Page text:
My son is having surgery in a few weeks. The nurses have given us pamphlets and educational materials to learn more about it, in preparation for something called "informed consent." What does this mean?
Informed consent is a legal term. It means that you are fully aware of the facts of a certain situation (in this case, a surgical procedure) before agreeing to it. In order to obtain informed consent, your doctor will discuss certain things with you:
- your child's diagnosis
- details about the procedure or treatment, and why it is being recommended
- the risks and benefits involved
- any possible alternative treatments
- the risks and benefits of any alternatives
- the risks and benefits of NOT undergoing the treatment or procedure
During the discussion, you will have a chance to ask questions. Asking questions is your right and responsibility — remember, there's no such thing as a silly question. You also may be asked to sign a written consent form before the surgery is performed.
In rare emergencies, a parent may not be available to give consent for a treatment or procedure for a young child — for example, in the case of an unconscious patient who comes into the emergency room. In these cases, doctors will operate using the principle of "presumed"or "implied"consent, using their professional judgment to do what is best for the child.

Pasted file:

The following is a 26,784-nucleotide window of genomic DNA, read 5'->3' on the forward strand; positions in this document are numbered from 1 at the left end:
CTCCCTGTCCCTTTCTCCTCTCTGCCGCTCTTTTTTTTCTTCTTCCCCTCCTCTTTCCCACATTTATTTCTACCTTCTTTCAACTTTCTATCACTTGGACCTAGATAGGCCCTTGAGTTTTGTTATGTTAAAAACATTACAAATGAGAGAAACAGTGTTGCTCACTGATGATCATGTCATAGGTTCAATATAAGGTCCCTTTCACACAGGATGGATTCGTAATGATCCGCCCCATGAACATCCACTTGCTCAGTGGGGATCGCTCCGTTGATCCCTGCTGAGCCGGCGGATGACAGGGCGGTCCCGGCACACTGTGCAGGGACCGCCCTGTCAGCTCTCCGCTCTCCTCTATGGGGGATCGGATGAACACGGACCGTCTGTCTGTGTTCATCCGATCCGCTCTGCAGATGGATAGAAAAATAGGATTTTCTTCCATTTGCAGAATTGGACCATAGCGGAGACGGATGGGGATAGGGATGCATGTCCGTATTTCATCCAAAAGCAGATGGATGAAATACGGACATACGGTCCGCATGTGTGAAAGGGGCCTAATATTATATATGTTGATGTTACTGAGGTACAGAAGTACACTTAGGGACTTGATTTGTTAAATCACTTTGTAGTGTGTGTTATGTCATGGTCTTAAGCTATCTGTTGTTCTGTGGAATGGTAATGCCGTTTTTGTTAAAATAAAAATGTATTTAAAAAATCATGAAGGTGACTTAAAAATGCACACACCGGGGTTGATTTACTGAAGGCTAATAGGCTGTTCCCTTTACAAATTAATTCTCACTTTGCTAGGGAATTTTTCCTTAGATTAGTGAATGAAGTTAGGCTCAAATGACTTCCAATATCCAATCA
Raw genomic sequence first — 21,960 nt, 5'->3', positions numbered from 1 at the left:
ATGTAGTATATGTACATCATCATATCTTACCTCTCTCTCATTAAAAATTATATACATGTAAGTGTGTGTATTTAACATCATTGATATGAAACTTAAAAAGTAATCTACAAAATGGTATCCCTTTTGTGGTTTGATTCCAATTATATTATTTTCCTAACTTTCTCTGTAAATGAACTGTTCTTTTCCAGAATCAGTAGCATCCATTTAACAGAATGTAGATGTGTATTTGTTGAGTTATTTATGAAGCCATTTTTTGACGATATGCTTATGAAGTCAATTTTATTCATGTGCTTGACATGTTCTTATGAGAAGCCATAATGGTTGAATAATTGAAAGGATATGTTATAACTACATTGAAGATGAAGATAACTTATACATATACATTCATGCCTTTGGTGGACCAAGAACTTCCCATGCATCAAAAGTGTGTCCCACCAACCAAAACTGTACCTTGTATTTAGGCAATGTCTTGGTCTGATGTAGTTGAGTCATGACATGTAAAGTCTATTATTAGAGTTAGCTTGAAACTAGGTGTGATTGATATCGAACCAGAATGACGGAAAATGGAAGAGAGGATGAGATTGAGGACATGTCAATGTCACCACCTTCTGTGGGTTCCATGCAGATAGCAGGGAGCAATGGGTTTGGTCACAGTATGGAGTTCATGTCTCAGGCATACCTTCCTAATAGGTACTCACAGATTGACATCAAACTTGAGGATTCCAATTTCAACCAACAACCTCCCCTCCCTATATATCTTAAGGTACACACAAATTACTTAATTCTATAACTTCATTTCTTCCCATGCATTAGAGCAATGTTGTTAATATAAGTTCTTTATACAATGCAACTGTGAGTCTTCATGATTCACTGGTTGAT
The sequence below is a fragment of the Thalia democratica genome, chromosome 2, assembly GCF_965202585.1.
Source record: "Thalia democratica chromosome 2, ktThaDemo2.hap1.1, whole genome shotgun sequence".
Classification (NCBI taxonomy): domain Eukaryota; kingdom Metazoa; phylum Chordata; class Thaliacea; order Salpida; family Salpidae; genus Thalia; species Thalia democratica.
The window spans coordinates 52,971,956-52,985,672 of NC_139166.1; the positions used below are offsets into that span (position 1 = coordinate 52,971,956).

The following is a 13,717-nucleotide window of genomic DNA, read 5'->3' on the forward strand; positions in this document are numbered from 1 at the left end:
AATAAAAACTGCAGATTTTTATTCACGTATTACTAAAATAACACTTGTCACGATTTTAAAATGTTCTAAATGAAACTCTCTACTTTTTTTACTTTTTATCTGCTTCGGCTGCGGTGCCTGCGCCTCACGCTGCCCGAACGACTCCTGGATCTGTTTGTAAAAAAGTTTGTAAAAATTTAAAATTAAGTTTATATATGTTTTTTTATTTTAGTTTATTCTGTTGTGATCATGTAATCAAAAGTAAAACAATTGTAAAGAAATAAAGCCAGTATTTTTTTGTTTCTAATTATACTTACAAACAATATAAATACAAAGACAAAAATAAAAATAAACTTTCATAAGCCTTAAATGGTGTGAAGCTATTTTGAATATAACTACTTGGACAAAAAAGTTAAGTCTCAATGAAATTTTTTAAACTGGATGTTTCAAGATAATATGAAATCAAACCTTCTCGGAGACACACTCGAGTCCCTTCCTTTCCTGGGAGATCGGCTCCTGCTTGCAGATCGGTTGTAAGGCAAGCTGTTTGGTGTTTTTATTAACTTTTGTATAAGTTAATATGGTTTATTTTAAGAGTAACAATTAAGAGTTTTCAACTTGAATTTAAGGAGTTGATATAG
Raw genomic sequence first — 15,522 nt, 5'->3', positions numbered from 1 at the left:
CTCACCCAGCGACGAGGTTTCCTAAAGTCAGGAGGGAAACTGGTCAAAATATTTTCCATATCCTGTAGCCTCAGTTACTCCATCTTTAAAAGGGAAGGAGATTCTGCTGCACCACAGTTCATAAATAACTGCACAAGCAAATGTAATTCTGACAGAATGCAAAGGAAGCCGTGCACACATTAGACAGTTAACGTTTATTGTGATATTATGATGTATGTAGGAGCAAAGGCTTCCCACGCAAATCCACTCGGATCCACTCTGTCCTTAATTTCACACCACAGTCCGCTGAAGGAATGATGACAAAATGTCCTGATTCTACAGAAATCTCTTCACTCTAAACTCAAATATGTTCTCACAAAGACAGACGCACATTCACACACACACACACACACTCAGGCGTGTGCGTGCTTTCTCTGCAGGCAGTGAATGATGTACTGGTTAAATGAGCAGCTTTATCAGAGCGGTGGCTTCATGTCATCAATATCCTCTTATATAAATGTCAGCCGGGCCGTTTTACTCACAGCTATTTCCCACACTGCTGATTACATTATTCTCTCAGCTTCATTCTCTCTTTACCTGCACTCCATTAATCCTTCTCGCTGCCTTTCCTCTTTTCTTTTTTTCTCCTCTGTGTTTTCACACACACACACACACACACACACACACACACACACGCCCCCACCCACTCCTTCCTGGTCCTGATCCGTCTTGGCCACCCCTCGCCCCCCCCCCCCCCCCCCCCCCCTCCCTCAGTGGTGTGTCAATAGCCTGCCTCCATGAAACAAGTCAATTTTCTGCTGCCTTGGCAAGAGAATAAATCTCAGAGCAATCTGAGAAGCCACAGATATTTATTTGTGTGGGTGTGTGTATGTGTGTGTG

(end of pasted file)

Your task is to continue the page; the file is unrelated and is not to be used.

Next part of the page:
Reviewed by: Pamela Mazzeo, MD, and Charles D. Vinocur, MD
Date reviewed: June 2009
Have a question? Email us.
Although we can't reply personally, you may see your question posted to this page in the future. If you're looking for medical advice, a diagnosis, or treatment, consult your doctor or other qualified medical professional. If this is an emergency, contact emergency services in your area.
Note: All information is for educational purposes only. For specific medical advice, diagnoses, and treatment, consult your doctor.
© 1995-2014 The Nemours Foundation/KidsHealth. All rights reserved.